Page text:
2020: Low interest rates and strong equity returns
Turning to financial markets, the key question for investors is: Given strong returns in 2020, how much of the economic recovery is already priced in? Returns have not only been strong over the past two years, but over the past decade, despite tepid post-Global Financial Crisis economic growth. 2020 was a continuance of U.S. equity outperformance (though emerging markets equities had a strong year) with significant appreciation in the share prices of names like Apple, Amazon, Microsoft, and Google. Technology dominance was intensified by the pandemic which made Amazon Prime and Netflix must-haves for all of us stuck at home, and which was the demise for many brick and mortar retailers already under significant stress.
Source: Bloomberg as of Dec. 31, 2020.
Note: U.S. Large Cap Equities - S&P 500, U.S. Small Cap Equities – Russell 2000, International Equities - MSCI EAFE Index, Emerging Markets Equities, MSCI EM Index, High Yield Bonds - Barclays High Yield Index, Investment Grade Bonds - Barclays Investment Grade Corporate Index, Emerging Markets Government Bonds - JPM GB-EM, U.S. Treasurys - Barclays Government and Treasury Index.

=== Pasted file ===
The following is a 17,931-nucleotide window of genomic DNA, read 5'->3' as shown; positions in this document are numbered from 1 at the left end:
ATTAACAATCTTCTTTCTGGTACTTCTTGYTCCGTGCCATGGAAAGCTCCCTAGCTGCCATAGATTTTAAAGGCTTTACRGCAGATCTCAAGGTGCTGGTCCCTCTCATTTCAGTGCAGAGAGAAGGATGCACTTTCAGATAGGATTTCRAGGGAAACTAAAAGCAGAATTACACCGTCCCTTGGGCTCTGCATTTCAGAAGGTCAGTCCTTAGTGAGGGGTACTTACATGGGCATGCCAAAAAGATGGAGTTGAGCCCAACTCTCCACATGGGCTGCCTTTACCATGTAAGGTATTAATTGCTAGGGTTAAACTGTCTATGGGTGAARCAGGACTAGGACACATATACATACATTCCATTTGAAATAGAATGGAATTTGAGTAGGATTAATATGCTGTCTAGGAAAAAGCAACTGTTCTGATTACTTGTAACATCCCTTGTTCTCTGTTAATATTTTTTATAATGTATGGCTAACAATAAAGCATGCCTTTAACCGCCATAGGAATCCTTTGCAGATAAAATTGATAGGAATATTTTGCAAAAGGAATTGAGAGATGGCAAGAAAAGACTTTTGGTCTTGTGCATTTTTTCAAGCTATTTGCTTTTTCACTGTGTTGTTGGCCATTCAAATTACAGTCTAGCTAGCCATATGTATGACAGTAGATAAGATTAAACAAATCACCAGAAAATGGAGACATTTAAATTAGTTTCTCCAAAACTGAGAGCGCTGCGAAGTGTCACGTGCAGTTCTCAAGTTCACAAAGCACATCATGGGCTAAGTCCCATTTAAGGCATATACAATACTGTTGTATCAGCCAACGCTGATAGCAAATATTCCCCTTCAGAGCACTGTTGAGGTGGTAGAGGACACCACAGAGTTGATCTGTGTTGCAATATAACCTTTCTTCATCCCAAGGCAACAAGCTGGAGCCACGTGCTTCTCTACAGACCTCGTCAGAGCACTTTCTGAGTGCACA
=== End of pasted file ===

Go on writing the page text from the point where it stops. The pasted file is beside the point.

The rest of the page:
We have previously noted the impact of low interest rates and central bank liquidity on equity prices and believe that the expansion in valuation multiples over the past decade was largely driven by these two factors. The rebound in equity markets in 2020 likely would not have been nearly as strong without extraordinary monetary and fiscal policy support. We continue to believe that recent returns will be difficult to sustain given the level of interest rates and valuations. Some of the returns reflecting the projected economic recovery of 2021 were likely “pulled forward” to 2020, leading to a surprisingly strong year in 2020. Nevertheless, the economic backdrop for equities is favorable in 2021 as earnings rebound alongside economic growth. We expect cyclical sectors of the market in particular to benefit from the post-pandemic recovery.